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Laramie Movie Scope:
Battle of the Bulge: Wunderland

Low-budget, poorly written war movie

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by Robert Roten, Film Critic
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August 1, 2021 – I did some research on this movie (after buying the blu-ray) and discovered that although it might seem to be the 2020 film “Battle of the Bulge: Winter War,” it is, in fact, the 2017 movie “Wunderland.” The similarity in names makes easy to confuse the two movies. It appears both of these films might be direct to video releases.

The confusion also arises from the fact that both movies are about the Battle of the Bulge, are written and directed by the same man, Steven Luke (who is also sometimes credited as Luke Schuetzle) and both movies have some of the same cast members playing the same roles. Some argue that the second film is a sequel, but there are continuity problems if that is the case.

To add to the confusion, there is an earlier short film, also written, directed, produced and starring Steven Luke in 2013, also called “Wunderland,” featuring some of the same actors and characters who appear in the two later films.

“Battle of the Bulge: Wunderland,” released on video in 2018, is impressive in the way it makes the most of its small budget to put together effective battle scenes with practical effects, vintage armored vehicles, period weapons, uniforms, etc. Unfortunately, the screenplay, with its wooden, awkward dialog is so bad it drags the rest of the film down with it.

Steven Luke plays the heroic Lieutenant Cappa, charged with holding a vital Belgian crossroads against a fierce German offensive at the beginning of the Battle of the Bulge in December of 1944. Cappa's war-weary platoon is originally placed near the crossroads to rest, since the brass did not anticipate a major winter offensive there.

There are many discussions between Cappa and Sgt. Rock (for real, played by Mikeal Burgin) and Maj. McCulley (played by veteran actor Tom Berenger of “Platoon” and “Inception”) about strategy and the lack of information about what the Germans are up to. The movie doesn't show you what is going on in the Battle of the Bulge, but it does tell you.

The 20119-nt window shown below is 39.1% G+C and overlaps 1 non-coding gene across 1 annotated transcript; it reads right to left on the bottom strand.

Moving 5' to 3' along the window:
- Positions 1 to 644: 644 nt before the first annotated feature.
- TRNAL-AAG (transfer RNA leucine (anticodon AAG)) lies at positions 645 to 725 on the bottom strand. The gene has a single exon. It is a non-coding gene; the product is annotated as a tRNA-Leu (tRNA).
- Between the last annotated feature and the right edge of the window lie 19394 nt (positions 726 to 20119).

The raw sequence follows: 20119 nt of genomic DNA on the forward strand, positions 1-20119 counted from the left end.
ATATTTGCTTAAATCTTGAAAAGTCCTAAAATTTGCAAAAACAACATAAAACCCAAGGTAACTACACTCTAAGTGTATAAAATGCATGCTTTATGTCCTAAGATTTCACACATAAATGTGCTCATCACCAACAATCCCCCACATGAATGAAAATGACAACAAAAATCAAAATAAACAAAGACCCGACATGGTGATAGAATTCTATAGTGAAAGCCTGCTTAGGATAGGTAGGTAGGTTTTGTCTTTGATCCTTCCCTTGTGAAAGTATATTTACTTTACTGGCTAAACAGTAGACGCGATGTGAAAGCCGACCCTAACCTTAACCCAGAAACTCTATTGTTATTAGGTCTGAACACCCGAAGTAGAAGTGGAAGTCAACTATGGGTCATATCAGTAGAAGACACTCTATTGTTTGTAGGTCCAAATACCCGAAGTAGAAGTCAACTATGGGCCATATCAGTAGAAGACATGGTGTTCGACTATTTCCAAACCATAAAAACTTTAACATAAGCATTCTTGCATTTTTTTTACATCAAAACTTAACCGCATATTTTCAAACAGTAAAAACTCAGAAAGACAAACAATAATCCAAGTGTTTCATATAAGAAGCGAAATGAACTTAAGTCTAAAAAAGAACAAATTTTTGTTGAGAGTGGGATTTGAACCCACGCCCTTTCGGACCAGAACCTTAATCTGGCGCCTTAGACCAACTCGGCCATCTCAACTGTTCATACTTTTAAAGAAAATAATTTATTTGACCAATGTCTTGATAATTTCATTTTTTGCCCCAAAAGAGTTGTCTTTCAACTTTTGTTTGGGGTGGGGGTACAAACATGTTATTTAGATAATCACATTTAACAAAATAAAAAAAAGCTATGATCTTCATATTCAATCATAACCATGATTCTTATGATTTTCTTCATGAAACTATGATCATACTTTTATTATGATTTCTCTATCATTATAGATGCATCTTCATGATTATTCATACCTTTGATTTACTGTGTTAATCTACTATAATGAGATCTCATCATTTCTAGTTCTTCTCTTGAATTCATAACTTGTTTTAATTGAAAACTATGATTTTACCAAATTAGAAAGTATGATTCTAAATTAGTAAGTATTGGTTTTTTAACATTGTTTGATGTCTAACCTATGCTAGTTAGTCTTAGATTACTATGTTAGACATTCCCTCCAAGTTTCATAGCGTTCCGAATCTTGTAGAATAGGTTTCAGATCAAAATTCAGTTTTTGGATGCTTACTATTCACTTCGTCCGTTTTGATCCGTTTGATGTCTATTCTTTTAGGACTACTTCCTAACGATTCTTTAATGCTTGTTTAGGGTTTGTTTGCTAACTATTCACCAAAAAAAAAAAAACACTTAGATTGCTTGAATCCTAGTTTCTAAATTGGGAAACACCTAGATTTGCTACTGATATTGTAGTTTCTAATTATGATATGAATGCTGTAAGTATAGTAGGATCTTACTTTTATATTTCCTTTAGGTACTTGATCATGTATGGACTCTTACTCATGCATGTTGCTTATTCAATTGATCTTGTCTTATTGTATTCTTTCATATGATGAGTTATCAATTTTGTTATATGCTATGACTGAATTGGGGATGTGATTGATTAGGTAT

Since this is obviously a low-budget film, it opts for battle scenes which illustrate the Battle of the Bulge, but on a small scale, in one specific location. Problems arise when the film tries to approximate the extremely harsh weather conditions (in the real battle, 17,000 Allied troops were hospitalized because of the cold). Some scenes in the movie have no snow at all on the ground, while other scenes do show a lot of snow on the ground.

Despite attempts to create the illusion of snow where it is not falling and doesn't exist, it is obvious this movie was filmed in different locations at different times of the year. The lack of snow cover in some scenes, as well as leaves on the ground, marks the differences in time of year, or perhaps, location.

Steven Luke does have a strong screen presence and he makes for a good action hero, although some of his actions seem foolhardy and his troops might well resent Lt. Cappa's decisions to repeatedly put them at risk by choosing to attack superior enemy forces.

The movie does opt for a realistic plot in the end, however (it is said to be based on a true story). In the final credits, considerable space is given to the 20 Medal of Honor recipients who fought in the Battle of the Bulge with ample summaries of what each one of them did. This is followed by a puzzling post-credits scene, which seems to be inconsistent with what happens earlier in the movie.

I have not seen the 2020 movie mentioned above. Even so, I have to admire Steven Luke and his fellow filmmakers for their determination and effort in getting these three movies made. Even if these films were not released theatrically, it is an impressive achievement that they were made at all.

As much as I admire the determination and effort it took to make “Battle of the Bulge: Wunderland,” with its surprisingly effective, low-budget battle scenes, it simply is not a good movie, mainly because the screenplay, particularly the dialog, is so substandard. This film rates a D.

Click here for links to places to buy or rent this movie in digital formats, or to buy the soundtrack, posters, books, even used videos, games, electronics and lots of other stuff (no extra charges apply). I suggest you shop at least two of these places before buying anything. Prices seem to vary continuously. For more information on this film, click on this link to The Internet Movie Database. Type in the name of the movie in the search box and press enter. You will be able to find background information on the film, the actors, and links to much more information.

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Copyright © 2021 Robert Roten. All rights reserved.
Reproduced with the permission of the copyright holder.
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(If you e-mail me with a question about this or any other movie or review, please mention the name of the movie you are asking the question about, otherwise I may have no way of knowing which film you are referring to)

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Robert Roten can be reached via e-mail at dalek three zero one nine at gmail dot com [Mailer button: image of letter and envelope]